At the beginning of the month, I set out to read some thrillers in time for Halloween. Unfortunately, I didn’t read as much as I’d hoped. I was only able to read three of them to my disappointment. Originally, I’d planned to peruse my unread shelves for thriller reads but the month got away from me.
The Silent History by Eli Horowitz, Matthew Derby, and Kevin Moffett reads like a mix of World War Z and The Children of Men. But while World War Z was written in a mixed media form, The Silent History was written in two parts: one as testimonials, and the second part as the lives of the silent children progresses into adulthood. It’s an ambitious undertaking in such a way that it was written to be read with the accompaniment of an app. Unfortunately, I didn’t have time to for it, nor the patience. I’m sure the experience would’ve been fantastic, but the story, unfortunately, isn’t interesting enough for me to be curious.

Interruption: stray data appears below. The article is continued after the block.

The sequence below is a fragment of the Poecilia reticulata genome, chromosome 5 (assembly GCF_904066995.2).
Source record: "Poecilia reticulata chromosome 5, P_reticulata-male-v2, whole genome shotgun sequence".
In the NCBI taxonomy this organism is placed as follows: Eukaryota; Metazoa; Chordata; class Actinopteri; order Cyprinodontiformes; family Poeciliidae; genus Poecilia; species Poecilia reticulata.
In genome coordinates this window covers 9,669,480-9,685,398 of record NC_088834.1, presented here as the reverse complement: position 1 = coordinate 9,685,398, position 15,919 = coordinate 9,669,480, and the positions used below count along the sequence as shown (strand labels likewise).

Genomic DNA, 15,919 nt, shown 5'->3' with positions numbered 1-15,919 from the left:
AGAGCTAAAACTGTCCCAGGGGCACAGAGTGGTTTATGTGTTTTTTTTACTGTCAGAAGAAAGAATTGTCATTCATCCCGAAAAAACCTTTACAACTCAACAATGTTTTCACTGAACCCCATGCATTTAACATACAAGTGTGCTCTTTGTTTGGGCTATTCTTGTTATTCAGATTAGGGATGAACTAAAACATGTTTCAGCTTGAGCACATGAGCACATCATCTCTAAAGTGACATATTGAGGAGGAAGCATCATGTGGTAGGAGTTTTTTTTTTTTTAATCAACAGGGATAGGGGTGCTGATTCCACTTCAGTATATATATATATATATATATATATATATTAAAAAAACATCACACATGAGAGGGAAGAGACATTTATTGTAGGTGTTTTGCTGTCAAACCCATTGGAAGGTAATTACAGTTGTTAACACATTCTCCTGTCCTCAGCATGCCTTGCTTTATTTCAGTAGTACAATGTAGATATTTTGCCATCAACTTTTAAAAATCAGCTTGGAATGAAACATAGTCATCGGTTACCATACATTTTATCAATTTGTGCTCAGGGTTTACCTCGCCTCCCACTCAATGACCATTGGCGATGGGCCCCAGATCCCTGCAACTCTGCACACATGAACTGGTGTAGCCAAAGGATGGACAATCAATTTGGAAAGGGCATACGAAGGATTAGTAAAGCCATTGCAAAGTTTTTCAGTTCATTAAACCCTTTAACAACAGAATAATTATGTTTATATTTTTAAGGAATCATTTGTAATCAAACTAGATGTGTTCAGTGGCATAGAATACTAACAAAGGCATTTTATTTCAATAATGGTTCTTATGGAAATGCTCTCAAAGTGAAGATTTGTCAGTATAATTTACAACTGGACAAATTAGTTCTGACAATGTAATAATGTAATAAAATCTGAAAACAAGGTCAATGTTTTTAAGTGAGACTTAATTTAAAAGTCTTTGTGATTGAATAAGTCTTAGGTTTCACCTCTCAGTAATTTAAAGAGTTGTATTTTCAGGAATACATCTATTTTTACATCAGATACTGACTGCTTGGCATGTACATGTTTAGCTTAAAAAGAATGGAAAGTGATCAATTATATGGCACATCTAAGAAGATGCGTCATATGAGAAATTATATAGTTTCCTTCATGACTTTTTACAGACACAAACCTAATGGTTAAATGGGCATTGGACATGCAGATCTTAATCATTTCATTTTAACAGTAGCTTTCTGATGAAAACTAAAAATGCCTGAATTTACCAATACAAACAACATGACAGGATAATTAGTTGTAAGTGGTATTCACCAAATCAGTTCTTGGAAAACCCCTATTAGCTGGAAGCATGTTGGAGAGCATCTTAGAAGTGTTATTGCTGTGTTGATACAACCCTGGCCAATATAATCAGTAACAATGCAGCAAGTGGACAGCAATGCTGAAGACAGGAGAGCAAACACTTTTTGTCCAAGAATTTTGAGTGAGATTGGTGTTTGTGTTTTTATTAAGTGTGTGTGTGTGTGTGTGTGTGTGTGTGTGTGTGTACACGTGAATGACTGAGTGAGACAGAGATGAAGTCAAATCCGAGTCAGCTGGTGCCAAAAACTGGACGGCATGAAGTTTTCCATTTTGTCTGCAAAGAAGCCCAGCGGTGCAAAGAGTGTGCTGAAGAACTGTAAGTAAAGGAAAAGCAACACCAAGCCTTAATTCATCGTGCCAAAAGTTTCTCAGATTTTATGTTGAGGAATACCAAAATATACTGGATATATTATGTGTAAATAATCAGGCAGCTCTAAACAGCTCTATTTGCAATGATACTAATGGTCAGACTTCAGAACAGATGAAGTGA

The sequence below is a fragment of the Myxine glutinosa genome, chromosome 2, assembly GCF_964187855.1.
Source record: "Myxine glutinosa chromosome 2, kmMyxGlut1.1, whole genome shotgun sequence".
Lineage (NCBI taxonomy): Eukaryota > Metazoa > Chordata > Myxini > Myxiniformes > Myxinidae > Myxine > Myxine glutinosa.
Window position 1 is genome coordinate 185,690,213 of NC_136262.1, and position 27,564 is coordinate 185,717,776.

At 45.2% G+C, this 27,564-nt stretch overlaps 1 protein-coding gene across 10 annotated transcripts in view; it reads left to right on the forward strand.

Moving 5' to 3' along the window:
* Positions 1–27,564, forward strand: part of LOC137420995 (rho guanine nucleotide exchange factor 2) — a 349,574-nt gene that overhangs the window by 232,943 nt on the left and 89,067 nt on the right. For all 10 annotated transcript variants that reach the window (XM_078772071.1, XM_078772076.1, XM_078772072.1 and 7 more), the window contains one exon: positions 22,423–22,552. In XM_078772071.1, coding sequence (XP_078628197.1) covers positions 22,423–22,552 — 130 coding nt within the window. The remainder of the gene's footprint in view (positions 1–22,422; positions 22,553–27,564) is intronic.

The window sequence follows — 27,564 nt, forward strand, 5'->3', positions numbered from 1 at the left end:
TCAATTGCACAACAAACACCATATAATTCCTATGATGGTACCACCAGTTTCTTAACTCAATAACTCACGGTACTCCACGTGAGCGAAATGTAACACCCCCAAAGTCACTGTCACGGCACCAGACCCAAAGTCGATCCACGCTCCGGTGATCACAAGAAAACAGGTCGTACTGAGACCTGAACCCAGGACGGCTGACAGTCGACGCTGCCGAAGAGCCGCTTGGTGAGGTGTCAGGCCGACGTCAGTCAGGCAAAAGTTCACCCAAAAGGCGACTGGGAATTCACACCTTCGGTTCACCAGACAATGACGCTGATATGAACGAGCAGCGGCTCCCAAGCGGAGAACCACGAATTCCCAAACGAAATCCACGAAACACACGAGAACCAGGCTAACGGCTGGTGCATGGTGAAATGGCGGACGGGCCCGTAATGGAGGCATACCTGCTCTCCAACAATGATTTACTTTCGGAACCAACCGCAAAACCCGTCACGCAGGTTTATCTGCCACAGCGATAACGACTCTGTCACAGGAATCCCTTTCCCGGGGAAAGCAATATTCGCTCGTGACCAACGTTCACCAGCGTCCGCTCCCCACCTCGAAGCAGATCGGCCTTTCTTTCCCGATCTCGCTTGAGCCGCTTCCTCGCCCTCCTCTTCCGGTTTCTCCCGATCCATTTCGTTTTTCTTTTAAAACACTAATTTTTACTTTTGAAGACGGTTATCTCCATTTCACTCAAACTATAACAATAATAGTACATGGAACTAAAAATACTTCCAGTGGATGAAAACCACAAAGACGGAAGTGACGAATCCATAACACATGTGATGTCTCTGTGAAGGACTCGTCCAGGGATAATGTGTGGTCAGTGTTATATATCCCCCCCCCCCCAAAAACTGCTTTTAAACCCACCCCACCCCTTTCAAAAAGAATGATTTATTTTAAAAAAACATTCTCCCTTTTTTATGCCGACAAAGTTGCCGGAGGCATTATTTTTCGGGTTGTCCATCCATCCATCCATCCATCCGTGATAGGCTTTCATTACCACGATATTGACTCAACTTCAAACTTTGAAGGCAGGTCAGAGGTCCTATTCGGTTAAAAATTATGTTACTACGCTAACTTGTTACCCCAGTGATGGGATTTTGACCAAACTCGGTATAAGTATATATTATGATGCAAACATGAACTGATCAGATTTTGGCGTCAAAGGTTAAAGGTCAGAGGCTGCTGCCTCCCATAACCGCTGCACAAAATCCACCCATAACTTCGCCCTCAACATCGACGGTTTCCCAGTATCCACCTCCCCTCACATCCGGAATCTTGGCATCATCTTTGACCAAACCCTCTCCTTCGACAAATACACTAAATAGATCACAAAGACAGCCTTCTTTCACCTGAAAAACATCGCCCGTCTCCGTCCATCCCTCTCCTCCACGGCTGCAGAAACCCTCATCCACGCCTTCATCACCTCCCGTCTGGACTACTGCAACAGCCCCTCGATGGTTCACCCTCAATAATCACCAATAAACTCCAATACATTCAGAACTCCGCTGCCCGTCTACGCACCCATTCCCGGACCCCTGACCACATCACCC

I spoke about The Lovecraft Compendium on my inaugural #fridayreads. While it was highly imaginative for its time, I’m not a Sci-fi/Horror fan. As well, the language left a lot to be desired. It was an arduous read, to be frank.
Savage Appetites by Rachel Monroe. I don’t even know if this is considered as thriller. It’s a non-fiction work about women’s obsession with true crime novels. The author aims to dissect all the whys and hows women, in large are aficionados of the genre. I consider it as thriller as she included some history of some gruesome killings. Least of all was Sharon Tate’s murder. As well, a woman whose life-long work included creating a series of dioramas of bloody crimes that were, though miniature in sizes, were true to form.